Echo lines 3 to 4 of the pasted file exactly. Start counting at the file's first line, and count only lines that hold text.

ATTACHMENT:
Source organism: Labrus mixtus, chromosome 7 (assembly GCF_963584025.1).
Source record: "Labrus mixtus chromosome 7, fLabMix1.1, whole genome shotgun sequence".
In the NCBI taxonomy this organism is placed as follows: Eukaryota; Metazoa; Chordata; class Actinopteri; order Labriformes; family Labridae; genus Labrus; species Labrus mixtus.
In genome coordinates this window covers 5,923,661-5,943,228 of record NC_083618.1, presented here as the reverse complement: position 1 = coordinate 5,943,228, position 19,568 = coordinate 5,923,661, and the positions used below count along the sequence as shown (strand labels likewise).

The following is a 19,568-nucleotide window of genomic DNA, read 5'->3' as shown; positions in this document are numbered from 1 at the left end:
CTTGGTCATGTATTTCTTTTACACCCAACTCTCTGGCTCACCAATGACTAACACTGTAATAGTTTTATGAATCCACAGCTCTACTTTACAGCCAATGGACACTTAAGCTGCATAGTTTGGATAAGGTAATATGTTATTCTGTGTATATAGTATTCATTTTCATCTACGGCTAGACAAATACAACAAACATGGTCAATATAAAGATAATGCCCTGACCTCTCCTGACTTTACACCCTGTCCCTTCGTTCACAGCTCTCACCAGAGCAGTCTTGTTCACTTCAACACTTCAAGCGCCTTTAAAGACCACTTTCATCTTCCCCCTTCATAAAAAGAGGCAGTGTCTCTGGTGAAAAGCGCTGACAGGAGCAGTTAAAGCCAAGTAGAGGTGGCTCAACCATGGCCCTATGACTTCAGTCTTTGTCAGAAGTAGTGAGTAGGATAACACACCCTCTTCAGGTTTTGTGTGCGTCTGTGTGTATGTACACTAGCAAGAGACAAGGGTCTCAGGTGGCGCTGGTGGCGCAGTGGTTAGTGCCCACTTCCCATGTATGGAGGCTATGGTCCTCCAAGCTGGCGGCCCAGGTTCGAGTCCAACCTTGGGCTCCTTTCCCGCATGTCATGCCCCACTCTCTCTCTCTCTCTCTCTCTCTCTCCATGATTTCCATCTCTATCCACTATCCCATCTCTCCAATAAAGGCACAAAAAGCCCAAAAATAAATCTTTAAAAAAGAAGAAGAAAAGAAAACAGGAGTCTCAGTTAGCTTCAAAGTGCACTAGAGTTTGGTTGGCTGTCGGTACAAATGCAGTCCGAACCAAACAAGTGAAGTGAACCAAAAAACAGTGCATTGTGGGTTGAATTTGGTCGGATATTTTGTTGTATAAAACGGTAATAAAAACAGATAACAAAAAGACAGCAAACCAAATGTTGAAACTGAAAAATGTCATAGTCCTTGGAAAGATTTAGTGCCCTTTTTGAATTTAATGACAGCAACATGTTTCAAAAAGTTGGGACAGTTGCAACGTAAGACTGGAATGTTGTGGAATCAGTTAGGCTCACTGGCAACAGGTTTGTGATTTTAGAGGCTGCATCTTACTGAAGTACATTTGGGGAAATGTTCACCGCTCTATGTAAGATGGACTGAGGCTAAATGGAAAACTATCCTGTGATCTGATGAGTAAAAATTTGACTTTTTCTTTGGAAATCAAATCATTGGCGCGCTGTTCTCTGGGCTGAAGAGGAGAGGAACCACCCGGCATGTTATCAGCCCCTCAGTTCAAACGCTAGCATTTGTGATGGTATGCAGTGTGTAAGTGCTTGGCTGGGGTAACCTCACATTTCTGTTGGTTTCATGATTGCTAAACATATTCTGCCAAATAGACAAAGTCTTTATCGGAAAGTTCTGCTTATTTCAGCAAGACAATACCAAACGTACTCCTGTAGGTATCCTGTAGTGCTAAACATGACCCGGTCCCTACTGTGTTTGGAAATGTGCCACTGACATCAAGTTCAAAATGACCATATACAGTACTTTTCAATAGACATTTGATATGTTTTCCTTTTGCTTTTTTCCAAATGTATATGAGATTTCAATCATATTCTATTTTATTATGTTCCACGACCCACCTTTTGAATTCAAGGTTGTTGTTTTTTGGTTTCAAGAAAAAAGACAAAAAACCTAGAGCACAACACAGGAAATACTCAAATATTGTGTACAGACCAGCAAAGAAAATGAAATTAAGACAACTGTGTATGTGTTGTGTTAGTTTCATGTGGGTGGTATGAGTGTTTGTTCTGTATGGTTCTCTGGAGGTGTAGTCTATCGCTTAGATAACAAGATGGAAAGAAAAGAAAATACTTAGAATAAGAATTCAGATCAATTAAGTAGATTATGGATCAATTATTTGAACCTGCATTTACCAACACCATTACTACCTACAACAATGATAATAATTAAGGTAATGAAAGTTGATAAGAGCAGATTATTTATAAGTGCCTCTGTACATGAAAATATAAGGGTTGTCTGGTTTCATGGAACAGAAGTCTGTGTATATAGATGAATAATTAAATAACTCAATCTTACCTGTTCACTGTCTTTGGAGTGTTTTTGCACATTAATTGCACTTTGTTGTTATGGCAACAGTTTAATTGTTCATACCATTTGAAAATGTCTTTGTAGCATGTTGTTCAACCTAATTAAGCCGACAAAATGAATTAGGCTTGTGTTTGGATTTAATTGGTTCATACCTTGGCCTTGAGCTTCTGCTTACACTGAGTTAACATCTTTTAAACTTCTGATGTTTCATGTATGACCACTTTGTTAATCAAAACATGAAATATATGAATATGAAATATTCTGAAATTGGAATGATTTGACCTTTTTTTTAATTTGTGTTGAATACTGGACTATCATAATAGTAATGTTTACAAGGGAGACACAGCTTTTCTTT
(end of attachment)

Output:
In the NCBI taxonomy this organism is placed as follows: Eukaryota; Metazoa; Chordata; class Actinopteri; order Labriformes; family Labridae; genus Labrus; species Labrus mixtus.
In genome coordinates this window covers 5,923,661-5,943,228 of record NC_083618.1, presented here as the reverse complement: position 1 = coordinate 5,943,228, position 19,568 = coordinate 5,923,661, and the positions used below count along the sequence as shown (strand labels likewise).